Spain shared 41st place with Brunei and Costa Rica in this year's Corruption Perception Index (CPI), released by anti-corruption campaign group Transparency International on Wednesday.
The three countries were given a score of 58 on the 0 (highly corrupt) to 100 (very clean) scale.
Denmark and New Zealand both scored 90 to top the list, followed closely by Finland and Sweden, which scored 89 and 88 respectively.
Spain scored 65 in 2012 but has dipped to between 58 and 60 in subsequent years.
Spain's King Felipe VI spoke two months ago of corruption as "a scourge that we have to defeat". His own sister, Princess Cristina, is awaiting a verdict in one of Spain's many breathtaking corruption scandals.
As a whole, Transparency International said that no nation in the world is doing enough to fight corruption.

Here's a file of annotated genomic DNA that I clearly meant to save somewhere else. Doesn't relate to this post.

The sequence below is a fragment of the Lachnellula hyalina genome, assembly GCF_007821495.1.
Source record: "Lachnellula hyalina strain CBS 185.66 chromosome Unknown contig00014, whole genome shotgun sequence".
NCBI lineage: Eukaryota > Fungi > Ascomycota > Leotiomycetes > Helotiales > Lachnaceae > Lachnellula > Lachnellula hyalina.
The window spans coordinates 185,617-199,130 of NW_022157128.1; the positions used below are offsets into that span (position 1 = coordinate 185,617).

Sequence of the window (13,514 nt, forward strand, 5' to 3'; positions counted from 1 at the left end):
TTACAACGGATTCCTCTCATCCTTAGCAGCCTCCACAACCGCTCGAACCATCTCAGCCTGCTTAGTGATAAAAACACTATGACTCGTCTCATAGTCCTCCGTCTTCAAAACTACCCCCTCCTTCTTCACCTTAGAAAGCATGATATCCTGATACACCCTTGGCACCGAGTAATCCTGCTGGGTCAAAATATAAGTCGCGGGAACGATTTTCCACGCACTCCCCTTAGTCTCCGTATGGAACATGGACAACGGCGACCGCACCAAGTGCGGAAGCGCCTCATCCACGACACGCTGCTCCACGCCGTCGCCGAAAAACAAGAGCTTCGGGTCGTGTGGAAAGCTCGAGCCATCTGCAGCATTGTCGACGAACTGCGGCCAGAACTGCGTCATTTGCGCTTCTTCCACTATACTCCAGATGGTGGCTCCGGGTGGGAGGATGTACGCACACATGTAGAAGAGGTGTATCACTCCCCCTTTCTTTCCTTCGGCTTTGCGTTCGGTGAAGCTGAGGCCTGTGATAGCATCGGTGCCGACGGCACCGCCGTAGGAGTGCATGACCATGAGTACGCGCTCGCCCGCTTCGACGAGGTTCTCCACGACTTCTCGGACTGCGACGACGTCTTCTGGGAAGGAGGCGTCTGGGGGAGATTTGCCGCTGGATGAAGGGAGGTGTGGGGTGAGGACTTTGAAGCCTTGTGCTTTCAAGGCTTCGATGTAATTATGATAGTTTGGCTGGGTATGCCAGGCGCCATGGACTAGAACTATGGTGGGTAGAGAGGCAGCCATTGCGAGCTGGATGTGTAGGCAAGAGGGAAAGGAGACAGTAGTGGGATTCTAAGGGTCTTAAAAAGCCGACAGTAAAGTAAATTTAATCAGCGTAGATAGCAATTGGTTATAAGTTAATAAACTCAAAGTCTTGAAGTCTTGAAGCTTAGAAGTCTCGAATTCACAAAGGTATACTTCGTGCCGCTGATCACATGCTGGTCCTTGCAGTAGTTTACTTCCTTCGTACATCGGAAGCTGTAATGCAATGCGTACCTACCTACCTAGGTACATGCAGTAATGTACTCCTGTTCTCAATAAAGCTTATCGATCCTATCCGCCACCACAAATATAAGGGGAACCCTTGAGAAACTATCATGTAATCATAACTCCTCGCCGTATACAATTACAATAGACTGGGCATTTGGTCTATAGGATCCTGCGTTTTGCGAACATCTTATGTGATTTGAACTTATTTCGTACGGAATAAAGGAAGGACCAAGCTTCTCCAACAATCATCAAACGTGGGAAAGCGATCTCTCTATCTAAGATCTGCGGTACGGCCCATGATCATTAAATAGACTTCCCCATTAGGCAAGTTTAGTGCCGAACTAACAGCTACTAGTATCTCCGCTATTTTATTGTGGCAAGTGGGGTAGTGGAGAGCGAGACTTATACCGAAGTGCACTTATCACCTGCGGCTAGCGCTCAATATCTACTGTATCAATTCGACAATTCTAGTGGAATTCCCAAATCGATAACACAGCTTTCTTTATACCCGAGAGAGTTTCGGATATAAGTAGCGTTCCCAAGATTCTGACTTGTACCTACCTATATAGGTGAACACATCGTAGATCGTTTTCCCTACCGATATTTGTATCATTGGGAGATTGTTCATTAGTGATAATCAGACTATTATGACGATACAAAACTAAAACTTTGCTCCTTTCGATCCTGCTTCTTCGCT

“There are no drastic changes in Europe and Central Asia in the Corruption Perceptions Index 2016, with only a few exceptions. However, this does not mean that the region is immune from corruption. The stagnation does not indicate that the fight against corruption has improved, but quite the opposite,” Transparency International wrote.
“Last year in Denmark, the top country on the index, 20 members of the Danish Parliament (11 percent of 179 members) did not declare their outside activities or financial interests in their asset declarations,” the group continued, adding that it is “highly alarming” that even the best-performing countries in the EU aren't immune to corruption scandals.
Despite the small score setback, Development Minister Ulla Tørnæs said that Danes should be proud of living in a country that once again has been declared the least corrupt in the world.
For the tenth year in a row, Somalia was at the very bottom of the 176 CPI, with a score of 10. The full ranking can be seen here: